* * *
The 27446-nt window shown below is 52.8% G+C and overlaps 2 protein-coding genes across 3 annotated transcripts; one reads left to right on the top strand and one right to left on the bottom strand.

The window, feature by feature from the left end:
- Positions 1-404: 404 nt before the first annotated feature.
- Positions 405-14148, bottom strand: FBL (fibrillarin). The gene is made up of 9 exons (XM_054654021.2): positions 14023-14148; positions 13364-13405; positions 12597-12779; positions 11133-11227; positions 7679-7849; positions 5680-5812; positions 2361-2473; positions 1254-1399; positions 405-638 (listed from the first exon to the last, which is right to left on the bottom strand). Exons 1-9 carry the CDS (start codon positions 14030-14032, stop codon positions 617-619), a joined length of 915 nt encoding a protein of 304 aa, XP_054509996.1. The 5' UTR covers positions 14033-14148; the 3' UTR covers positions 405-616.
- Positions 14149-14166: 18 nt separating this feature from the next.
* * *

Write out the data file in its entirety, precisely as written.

The 27446-nt window shown below is 52.8% G+C and overlaps 2 protein-coding genes across 3 annotated transcripts; one reads left to right on the top strand and one right to left on the bottom strand.

The window, feature by feature from the left end:
- Positions 1-404: 404 nt before the first annotated feature.
- Positions 405-14148, bottom strand: FBL (fibrillarin). The gene is made up of 9 exons (XM_054654021.2): positions 14023-14148; positions 13364-13405; positions 12597-12779; positions 11133-11227; positions 7679-7849; positions 5680-5812; positions 2361-2473; positions 1254-1399; positions 405-638 (listed from the first exon to the last, which is right to left on the bottom strand). Exons 1-9 carry the CDS (start codon positions 14030-14032, stop codon positions 617-619), a joined length of 915 nt encoding a protein of 304 aa, XP_054509996.1. The 5' UTR covers positions 14033-14148; the 3' UTR covers positions 405-616.
- Positions 14149-14166: 18 nt separating this feature from the next.